• Secretarial Services 

• Statistical Services 

(Data Processing and Reports) 

• Word Processing Centre 



-12- 



THE 

TRIBUNAL 
REPORT 



VICE-CHAIRMEN, MEMBERS AND STAFF 

JLiists of Vice-Chairmen and Members, senior staff and Medical Counsellors active 
during the reporting period, as well as a record of roster changes, and resumes for 
newly appointed Vice-Chairmen and Members will all be found in Appendix B. 

THE APPEALS PROCESS 1 

RECEIPT OF APPEALS & INTAKE PROCESSING 

Records 

The Records Centre includes the mail room and copy centre. It is responsible for pro- 
viding administrative support to the Tribunal's operations. 

In 1989, the Tribunal completed a review of its records system to determine compli- 
ance with the requirements of the Freedom of Information and Protection of Privacy 
Act. The Tribunal is currently considering the recommendations that emerged from 
this review process, including computerizing the records management system, im- 
plementing increased security for personal information and storing file information 
on microfiche. 

TCO/lntake 

A major initiative was undertaken this year to integrate the Tribunal's Intake Depart- 
ment with the Tribunal Counsel Office. 

The Intake Department, in addition to handling all incoming appeal applications and 
the public's questions about appeals and about the appeals process, has been re- 
sponsible for all the Tribunal's "special section" cases. The special section cases in- 
clude Section 77 access to information cases, Section 21 employer requests for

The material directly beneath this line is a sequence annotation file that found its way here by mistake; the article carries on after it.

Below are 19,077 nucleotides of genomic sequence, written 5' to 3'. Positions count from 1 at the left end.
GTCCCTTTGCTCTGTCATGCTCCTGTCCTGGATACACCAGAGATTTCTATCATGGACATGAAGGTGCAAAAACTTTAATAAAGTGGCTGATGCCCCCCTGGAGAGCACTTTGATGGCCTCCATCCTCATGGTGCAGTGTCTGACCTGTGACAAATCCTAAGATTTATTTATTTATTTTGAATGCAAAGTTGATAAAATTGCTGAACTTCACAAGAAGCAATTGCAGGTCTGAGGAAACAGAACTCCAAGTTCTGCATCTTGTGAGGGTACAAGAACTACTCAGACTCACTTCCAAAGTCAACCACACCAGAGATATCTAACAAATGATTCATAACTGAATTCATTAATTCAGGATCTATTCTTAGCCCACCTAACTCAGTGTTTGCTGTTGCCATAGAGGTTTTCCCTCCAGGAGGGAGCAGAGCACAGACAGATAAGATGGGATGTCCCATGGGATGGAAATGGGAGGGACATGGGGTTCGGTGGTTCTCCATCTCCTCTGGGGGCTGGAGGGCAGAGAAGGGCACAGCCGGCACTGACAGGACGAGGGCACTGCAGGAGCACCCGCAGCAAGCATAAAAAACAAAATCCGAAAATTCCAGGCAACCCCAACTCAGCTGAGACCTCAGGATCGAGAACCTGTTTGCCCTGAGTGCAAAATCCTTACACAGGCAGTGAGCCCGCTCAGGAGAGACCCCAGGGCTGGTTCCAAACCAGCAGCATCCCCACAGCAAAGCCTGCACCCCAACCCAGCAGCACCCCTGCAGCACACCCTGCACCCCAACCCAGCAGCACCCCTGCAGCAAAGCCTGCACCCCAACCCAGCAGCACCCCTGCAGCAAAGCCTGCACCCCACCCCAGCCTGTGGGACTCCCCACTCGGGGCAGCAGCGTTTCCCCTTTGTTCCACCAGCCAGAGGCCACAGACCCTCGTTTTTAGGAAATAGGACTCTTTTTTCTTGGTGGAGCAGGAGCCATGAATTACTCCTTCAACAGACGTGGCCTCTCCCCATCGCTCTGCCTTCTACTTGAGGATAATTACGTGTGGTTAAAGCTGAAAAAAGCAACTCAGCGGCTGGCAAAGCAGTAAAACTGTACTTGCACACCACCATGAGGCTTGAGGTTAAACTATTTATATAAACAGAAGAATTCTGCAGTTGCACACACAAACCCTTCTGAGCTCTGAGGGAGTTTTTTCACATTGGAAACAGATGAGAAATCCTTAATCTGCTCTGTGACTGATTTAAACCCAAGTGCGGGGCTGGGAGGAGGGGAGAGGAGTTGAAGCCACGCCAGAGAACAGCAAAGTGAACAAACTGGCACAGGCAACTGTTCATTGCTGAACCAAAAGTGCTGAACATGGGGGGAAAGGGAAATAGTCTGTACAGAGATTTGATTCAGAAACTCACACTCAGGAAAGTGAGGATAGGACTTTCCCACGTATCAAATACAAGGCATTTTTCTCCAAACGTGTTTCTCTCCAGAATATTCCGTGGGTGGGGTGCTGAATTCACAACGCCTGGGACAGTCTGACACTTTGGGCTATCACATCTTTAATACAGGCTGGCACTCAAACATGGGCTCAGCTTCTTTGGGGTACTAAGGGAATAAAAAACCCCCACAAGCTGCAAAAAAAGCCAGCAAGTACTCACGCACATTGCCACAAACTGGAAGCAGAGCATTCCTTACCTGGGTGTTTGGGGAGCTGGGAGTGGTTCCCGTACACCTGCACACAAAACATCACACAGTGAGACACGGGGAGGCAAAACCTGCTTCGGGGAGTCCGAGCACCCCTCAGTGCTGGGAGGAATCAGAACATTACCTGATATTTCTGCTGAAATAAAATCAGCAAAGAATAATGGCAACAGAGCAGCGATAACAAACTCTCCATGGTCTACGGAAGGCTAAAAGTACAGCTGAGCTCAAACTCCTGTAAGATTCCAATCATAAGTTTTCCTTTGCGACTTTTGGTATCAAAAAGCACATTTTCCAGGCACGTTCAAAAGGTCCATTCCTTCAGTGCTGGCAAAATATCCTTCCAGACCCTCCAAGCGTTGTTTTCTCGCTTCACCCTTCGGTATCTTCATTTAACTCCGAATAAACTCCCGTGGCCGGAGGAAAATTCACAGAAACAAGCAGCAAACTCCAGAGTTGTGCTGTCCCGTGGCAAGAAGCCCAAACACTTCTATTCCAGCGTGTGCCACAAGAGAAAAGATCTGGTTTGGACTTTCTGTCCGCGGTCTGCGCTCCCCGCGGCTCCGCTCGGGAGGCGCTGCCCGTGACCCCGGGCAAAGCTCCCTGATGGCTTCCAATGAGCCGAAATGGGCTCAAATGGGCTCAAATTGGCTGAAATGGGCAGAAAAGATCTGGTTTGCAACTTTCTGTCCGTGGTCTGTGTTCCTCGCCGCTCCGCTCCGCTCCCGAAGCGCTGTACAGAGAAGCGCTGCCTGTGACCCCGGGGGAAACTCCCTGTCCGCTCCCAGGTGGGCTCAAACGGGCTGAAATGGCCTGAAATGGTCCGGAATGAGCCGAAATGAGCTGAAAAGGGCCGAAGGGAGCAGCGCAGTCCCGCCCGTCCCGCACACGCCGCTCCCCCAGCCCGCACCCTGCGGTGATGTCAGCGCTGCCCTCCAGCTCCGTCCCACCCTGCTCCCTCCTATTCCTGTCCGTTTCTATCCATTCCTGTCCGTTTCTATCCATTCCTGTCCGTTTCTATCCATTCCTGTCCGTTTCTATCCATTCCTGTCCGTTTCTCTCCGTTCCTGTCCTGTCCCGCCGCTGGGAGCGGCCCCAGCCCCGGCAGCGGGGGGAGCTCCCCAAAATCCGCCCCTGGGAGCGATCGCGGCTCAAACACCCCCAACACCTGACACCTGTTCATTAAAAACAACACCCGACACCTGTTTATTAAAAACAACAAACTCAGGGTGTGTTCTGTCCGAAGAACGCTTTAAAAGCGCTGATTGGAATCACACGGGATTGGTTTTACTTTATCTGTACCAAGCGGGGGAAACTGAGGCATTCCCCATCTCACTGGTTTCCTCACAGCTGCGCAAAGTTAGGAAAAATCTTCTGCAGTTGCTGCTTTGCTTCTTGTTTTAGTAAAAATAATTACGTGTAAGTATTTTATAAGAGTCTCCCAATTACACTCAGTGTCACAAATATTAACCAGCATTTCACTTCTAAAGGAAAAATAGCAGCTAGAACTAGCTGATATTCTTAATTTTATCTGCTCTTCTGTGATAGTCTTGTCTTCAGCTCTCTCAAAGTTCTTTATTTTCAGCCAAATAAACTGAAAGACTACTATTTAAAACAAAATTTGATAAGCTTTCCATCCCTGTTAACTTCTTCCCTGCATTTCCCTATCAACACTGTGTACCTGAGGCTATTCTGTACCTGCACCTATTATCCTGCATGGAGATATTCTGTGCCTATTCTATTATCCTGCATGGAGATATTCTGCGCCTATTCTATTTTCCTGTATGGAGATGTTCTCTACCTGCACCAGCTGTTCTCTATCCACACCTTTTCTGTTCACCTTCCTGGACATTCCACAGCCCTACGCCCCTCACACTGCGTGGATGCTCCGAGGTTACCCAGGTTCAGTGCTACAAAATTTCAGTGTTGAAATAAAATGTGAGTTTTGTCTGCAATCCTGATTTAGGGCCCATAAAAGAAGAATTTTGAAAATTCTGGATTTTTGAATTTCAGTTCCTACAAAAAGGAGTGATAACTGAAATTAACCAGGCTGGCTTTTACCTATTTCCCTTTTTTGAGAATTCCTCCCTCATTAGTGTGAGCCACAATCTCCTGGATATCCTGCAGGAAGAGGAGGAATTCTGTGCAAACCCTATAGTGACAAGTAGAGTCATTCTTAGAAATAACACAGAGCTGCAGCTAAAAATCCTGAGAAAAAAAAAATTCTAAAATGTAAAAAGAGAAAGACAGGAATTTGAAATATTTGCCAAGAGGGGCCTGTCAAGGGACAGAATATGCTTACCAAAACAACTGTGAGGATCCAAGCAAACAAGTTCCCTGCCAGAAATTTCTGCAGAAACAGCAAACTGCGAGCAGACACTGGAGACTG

medical examinations, and Section 15 cases on the right to maintain civil actions for 
damages. These cases constitute approximately 30 per cent of the Tribunal's incom- 
ing appeals and often involve complex legal questions. 



This process has been represented graphically as a flow chart on the facing page. 



-13 



The decision to integrate the two departments, which were formerly separate, was 
based on a desire to provide consistent treatment for all cases as well as speedier pro- 
cessing of cases. Special section cases now receive the same treatment as other cases, 
including the creation of a case description by the case description writers, and pre- 
paration for hearing by the pre-hearing legal workers. The integration was well 
under way by the end of the reporting period. 

Incoming Caseload by Type 
for 1 989 



Post Decision Issue _^*^79S<l^^^k. 
Cases (13.3%) * jX^XXXxXxiH ^^ 

^"W999y$VV<H ^^. Special Section 

£x<Xx>cH ^ Cases (30.6%) 






Entitlement Cases (56.1%) 



*Post Decision Issue Cases include reconsideration applications, 
Ombudsman's inquiries and judicial review cases. 

PREHEARING PROCESSING 

Tribunal Counsel Office 

The streamlining of the Tribunal's internal procedures, and the adoption of the aver- 
age four-month turnaround goal for appeals in 1989, has resulted in the restructuring 
of the Tribunal Counsel Office, including the integration of the Intake Department. 
Lawyers in the Counsel office now supervise the special section cases and will con- 
tinue in this role until the process of integration is complete. 

The four-month goal requires that case descriptions be completed in all cases accord- 
ing to a standardized model and within certain time limits. The process of im- 
plementing and integrating the organizational changes that were necessary was well 
under way by the end of 1989. 

Lawyers continue to review the more complex cases to determine whether there is a 
need for additional legal research, factual information, or medical evidence. The 
Medical Liaison Officer (MLO) reviewed about 300 case descriptions in 1989 to assist